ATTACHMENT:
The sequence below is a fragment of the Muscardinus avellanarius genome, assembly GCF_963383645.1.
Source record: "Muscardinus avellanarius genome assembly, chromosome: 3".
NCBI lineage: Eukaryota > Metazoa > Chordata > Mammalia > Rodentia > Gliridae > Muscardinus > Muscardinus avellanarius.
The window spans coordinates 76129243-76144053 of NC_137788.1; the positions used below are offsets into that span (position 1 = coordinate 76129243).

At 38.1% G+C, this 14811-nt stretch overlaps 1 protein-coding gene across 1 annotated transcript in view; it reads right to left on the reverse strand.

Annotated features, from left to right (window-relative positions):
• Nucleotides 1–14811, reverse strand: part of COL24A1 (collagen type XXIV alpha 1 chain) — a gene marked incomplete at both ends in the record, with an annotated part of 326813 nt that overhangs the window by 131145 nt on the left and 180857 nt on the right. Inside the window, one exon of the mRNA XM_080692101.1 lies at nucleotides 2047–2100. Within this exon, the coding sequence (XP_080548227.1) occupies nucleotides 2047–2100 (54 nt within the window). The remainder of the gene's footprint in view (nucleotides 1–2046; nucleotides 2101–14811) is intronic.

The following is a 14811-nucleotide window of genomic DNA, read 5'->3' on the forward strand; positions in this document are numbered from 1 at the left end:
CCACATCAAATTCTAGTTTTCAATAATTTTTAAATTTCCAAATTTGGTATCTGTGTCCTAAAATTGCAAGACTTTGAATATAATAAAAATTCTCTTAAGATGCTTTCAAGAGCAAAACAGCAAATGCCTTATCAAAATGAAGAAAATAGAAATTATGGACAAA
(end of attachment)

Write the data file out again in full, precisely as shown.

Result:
The sequence below is a fragment of the Muscardinus avellanarius genome, assembly GCF_963383645.1.
Source record: "Muscardinus avellanarius genome assembly, chromosome: 3".
NCBI lineage: Eukaryota > Metazoa > Chordata > Mammalia > Rodentia > Gliridae > Muscardinus > Muscardinus avellanarius.
The window spans coordinates 76129243-76144053 of NC_137788.1; the positions used below are offsets into that span (position 1 = coordinate 76129243).

At 38.1% G+C, this 14811-nt stretch overlaps 1 protein-coding gene across 1 annotated transcript in view; it reads right to left on the reverse strand.

Annotated features, from left to right (window-relative positions):
• Nucleotides 1–14811, reverse strand: part of COL24A1 (collagen type XXIV alpha 1 chain) — a gene marked incomplete at both ends in the record, with an annotated part of 326813 nt that overhangs the window by 131145 nt on the left and 180857 nt on the right. Inside the window, one exon of the mRNA XM_080692101.1 lies at nucleotides 2047–2100. Within this exon, the coding sequence (XP_080548227.1) occupies nucleotides 2047–2100 (54 nt within the window). The remainder of the gene's footprint in view (nucleotides 1–2046; nucleotides 2101–14811) is intronic.

The following is a 14811-nucleotide window of genomic DNA, read 5'->3' on the forward strand; positions in this document are numbered from 1 at the left end:
CCACATCAAATTCTAGTTTTCAATAATTTTTAAATTTCCAAATTTGGTATCTGTGTCCTAAAATTGCAAGACTTTGAATATAATAAAAATTCTCTTAAGATGCTTTCAAGAGCAAAACAGCAAATGCCTTATCAAAATGAAGAAAATAGAAATTATGGACAAA